sides but will wait for the customers’ orders before setting up
    assembly lines.

    “So far, there have been no orders from our customers,” Ms. Beauregard
    said. “The company is prepared to go forward with both. We have
    equipment for both. We could see some this holiday season. We will be
    ready.”

    Tim Casey, analyst at Toronto-based investment firm BMO Nesbitt Burns,
    said the more time that passes, the more pressure it puts on Cinram.

    “It will obviously work much better for Cinram if there was some
    clarity on who is going to win,” Mr. Casey said. “And the sooner, the
    better.”

    That’s because the sooner Cinram knows what format will win out, the
    sooner it can focus the manufacturing process and find the most
    cost-effective way to mass produce.

    Some industry analysts believe that behind closed doors, Cinram
    officials are pulling for HD-DVD to succeed as the dominant format.

    High-definition DVDs would make more sense economically for Cinram,
    said Patrick Tomalin, analyst at Toronto-based Orion Securities.

    With many new technology products, such as cell phones and computer
    screens, a matter of inches can mean the difference between old and
    new. The brick-sized cell phones of the mid-1990s have been replaced
    by succeedingly smaller and lighter phones each year. Lighter, more
    portable laptop computers are replacing traditional desktop computers
    in many homes.

    But in the case of DVDs, the new technology can be measured by a
    fraction of a millimeter.

    A HD-DVD disc uses a 0.6-millimeter plastic coating, while the Blu-ray
    discs uses a 0.1-millimeter coating. While that doesn’t seem like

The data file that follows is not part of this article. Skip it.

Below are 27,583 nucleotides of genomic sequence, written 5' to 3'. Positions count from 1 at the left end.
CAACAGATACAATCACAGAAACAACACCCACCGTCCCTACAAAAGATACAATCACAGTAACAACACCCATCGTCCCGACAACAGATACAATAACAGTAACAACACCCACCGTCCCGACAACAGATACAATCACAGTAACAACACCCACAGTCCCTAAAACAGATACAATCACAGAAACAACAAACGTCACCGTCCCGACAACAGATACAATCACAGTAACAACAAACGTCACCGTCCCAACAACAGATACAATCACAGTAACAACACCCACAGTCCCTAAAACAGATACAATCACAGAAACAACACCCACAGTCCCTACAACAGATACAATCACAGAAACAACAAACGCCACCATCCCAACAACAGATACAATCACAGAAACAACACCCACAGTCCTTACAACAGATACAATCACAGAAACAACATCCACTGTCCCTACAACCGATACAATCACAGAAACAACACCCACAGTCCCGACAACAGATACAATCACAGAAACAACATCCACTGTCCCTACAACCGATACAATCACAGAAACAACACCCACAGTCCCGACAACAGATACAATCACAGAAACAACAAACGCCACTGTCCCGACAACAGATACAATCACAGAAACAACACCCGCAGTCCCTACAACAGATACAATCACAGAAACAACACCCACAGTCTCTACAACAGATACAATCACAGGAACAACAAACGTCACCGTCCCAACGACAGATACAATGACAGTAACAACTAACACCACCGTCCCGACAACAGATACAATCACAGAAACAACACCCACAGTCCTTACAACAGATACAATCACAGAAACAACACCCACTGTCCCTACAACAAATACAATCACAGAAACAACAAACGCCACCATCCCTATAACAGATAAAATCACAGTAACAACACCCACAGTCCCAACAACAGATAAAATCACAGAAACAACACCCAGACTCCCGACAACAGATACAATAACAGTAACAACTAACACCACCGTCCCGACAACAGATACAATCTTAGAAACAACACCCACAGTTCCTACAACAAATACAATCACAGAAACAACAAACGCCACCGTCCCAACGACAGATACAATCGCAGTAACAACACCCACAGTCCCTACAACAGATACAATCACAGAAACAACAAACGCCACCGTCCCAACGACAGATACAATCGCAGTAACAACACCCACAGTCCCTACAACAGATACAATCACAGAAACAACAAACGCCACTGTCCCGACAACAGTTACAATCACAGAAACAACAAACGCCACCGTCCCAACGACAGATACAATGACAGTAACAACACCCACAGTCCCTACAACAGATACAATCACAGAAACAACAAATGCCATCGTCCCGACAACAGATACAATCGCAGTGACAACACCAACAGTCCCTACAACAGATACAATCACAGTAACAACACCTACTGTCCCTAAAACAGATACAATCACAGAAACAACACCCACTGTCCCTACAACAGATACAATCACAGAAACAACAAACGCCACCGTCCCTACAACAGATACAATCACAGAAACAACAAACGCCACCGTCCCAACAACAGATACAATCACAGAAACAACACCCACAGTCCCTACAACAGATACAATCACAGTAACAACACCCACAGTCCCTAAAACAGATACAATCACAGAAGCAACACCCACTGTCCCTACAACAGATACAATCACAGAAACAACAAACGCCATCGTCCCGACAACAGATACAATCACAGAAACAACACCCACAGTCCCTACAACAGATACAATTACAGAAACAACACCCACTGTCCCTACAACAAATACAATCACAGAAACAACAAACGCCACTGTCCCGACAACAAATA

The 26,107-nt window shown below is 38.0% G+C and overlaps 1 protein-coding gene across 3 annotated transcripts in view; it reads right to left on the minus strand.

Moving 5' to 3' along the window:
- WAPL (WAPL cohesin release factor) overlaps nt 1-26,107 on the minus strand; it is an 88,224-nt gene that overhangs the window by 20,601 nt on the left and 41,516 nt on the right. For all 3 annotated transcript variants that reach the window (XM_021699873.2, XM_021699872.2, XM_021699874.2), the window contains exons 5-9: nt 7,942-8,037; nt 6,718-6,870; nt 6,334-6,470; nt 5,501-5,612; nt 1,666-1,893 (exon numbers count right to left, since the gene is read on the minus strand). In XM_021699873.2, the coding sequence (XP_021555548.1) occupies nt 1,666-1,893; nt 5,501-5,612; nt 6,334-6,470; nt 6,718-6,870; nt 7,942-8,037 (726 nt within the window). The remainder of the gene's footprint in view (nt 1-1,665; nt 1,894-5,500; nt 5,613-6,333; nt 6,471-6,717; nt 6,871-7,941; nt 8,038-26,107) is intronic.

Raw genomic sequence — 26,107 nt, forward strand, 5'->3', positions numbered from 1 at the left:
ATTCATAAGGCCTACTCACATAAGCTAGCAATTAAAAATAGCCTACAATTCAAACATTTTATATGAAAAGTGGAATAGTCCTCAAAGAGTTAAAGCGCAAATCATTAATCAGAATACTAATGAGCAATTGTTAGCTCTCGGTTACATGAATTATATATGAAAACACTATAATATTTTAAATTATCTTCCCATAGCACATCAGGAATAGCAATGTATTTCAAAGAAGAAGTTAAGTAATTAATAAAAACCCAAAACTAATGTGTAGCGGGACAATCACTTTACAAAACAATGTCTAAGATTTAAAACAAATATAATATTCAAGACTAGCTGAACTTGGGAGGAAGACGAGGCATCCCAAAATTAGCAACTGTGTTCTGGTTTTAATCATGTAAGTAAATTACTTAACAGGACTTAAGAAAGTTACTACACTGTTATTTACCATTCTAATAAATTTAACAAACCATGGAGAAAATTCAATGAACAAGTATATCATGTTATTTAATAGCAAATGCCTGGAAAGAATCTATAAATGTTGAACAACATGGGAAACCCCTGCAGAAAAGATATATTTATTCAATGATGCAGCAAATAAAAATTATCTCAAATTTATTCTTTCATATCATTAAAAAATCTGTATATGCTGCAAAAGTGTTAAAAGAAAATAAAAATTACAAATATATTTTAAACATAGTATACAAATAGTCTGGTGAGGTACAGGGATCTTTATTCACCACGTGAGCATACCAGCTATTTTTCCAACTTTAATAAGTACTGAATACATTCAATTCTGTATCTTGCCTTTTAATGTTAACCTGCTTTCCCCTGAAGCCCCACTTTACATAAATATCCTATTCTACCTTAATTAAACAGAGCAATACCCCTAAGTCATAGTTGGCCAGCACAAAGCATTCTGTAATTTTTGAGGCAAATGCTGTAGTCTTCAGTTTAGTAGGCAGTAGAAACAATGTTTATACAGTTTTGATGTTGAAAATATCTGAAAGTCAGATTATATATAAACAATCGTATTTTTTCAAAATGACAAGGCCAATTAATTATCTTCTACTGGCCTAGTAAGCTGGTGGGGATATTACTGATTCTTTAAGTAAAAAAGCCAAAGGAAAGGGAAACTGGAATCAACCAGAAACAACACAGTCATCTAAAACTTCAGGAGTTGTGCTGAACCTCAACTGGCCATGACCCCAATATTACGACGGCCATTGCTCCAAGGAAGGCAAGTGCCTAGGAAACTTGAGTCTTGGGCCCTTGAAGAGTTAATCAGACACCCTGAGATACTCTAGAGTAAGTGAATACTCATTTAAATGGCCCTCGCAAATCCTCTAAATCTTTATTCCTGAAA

much, HD-DVDs’ thicker coating is the same used in current DVDs,
    meaning the production process for manufacturers like Cinram is
    similar. Blu-ray discs require an entirely new machine.

    Cinram would use the same machine to make HD-DVDs as it does to make
    normal DVDs — just with a few modifications. Those modifications will
    likely cost a few hundred thousand dollars, Mr. Tomalin said. While
    not exactly chump change, it is cheaper than the estimated $2 million
    to $2.5 million cost of a Blu-ray disc-maker.

    Also, the cost of HD-DVDs is more predictable because of the similar
    manufacturing process, analysts say. The investment required for
    Blu-ray is still in flux.

    “There’s no question if Blu-ray becomes the dominant format, there
    will be more retooling and more expenditures,” Mr. Casey said.

    The Blu-ray backers, though, contend they will bring manufacturing
    costs nearly in line with HD-DVD within a year.

    Fast forward

    While the big electronics companies and movie studios continue firing
    at one another, Cinram finds itself in the middle of the war zone.

    Cinram’s largest customer, Time Warner, is a supporter of HD-DVD,
    whereas its second-largest customer, Fox, recently signed on with
    Blu-ray. So what happens if different customers order different DVD
    formats?

    It is possible that Cinram’s Olyphant plant will make high-definition
    DVDs, while the company’s Huntsville, Ala., plant will make Blu-ray
    discs, Ms. Beauregard said. She said she doesn’t believe the format